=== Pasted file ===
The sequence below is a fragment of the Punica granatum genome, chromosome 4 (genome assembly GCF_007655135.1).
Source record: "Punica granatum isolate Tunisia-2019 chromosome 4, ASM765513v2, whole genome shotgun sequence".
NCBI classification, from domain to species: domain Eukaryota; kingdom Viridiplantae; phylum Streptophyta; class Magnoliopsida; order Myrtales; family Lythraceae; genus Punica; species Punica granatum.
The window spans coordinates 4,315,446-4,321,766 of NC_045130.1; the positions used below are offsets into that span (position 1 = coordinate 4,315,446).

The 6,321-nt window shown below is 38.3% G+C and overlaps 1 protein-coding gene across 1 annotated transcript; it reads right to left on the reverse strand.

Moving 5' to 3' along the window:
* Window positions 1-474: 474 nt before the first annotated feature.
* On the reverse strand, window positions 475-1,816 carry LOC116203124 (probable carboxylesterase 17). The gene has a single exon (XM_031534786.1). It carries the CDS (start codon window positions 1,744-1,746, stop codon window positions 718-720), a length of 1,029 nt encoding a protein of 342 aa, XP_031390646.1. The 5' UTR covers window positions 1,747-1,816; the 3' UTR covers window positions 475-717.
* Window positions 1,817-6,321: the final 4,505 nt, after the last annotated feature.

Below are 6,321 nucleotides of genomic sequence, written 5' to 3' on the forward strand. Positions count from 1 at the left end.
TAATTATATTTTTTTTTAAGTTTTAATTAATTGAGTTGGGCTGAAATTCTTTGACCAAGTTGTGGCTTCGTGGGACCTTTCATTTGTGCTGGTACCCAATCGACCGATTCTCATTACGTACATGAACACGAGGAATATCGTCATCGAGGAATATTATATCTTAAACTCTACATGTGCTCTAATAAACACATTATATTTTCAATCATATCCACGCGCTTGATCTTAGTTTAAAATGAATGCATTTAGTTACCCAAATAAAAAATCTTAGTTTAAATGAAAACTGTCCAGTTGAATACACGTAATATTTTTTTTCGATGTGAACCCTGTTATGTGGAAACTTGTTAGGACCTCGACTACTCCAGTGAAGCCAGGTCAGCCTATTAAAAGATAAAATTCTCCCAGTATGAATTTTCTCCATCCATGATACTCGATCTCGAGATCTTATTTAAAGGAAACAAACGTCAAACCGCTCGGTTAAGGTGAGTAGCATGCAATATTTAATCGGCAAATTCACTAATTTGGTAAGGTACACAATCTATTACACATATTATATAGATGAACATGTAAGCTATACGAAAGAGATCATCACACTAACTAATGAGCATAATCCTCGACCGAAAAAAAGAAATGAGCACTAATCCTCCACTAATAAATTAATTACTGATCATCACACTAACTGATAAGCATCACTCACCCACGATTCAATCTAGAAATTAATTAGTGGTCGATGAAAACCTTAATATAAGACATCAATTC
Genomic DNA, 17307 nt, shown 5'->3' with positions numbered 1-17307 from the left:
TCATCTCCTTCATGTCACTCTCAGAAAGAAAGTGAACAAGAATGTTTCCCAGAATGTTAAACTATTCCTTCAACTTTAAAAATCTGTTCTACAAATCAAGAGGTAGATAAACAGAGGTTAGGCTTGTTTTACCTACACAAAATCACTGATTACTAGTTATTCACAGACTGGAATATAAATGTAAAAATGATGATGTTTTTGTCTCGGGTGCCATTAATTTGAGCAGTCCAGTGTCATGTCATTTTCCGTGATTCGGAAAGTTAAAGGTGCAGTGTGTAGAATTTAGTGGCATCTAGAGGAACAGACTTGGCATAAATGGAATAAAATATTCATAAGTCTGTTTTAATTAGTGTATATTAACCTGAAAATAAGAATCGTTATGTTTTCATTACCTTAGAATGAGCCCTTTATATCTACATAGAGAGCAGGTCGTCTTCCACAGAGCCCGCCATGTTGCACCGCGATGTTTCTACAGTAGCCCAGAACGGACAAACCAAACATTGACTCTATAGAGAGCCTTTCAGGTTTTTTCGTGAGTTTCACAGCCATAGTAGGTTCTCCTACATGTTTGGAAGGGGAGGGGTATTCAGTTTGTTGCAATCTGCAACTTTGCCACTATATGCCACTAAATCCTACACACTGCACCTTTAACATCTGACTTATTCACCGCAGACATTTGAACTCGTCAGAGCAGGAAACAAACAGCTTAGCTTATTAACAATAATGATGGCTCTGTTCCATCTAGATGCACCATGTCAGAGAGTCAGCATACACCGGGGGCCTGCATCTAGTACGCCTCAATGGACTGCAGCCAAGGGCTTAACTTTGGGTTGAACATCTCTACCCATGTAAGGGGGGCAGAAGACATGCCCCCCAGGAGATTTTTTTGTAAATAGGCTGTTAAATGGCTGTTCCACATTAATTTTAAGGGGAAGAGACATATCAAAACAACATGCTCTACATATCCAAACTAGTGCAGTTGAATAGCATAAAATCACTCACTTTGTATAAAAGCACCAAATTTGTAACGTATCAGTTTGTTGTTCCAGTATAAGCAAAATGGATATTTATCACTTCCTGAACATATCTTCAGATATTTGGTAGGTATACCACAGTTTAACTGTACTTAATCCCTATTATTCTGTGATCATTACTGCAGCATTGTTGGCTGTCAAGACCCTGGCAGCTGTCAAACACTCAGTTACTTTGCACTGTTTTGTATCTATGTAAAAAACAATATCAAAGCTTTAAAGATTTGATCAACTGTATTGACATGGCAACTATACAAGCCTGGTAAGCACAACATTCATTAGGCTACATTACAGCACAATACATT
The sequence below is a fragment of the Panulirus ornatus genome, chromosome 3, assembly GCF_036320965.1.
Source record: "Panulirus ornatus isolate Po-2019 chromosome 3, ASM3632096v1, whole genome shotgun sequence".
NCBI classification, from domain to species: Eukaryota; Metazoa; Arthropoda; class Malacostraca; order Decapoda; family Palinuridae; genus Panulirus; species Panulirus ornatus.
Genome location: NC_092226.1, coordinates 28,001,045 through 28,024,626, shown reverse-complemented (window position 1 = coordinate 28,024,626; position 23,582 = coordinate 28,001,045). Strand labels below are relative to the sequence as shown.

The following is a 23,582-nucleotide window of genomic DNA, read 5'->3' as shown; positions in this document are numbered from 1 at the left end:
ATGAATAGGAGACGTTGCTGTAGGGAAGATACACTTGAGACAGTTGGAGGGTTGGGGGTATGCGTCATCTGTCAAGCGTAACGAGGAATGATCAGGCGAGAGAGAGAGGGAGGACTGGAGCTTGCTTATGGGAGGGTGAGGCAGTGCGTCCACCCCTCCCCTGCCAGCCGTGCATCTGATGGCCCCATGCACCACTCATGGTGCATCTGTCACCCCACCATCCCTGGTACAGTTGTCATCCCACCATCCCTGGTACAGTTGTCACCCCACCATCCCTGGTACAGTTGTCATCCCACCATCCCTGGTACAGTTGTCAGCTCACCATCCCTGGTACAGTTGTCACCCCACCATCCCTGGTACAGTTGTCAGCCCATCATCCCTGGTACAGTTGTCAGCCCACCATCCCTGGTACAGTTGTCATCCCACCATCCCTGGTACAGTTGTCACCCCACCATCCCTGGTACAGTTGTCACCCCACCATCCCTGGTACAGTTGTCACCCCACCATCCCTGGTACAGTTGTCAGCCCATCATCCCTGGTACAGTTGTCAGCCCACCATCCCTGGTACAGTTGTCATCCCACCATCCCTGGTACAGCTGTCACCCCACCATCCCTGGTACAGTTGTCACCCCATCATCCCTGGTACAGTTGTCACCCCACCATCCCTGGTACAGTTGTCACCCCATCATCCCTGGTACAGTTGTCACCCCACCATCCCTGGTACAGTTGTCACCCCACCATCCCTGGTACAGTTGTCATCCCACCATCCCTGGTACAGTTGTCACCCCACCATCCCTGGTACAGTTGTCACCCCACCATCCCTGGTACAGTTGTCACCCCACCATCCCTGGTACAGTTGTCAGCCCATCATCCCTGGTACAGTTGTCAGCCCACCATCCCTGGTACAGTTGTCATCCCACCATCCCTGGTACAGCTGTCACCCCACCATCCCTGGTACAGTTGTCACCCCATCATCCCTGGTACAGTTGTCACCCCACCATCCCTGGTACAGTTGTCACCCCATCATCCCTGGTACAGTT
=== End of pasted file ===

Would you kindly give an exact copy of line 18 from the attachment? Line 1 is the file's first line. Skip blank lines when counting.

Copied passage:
The following is a 23,582-nucleotide window of genomic DNA, read 5'->3' as shown; positions in this document are numbered from 1 at the left end: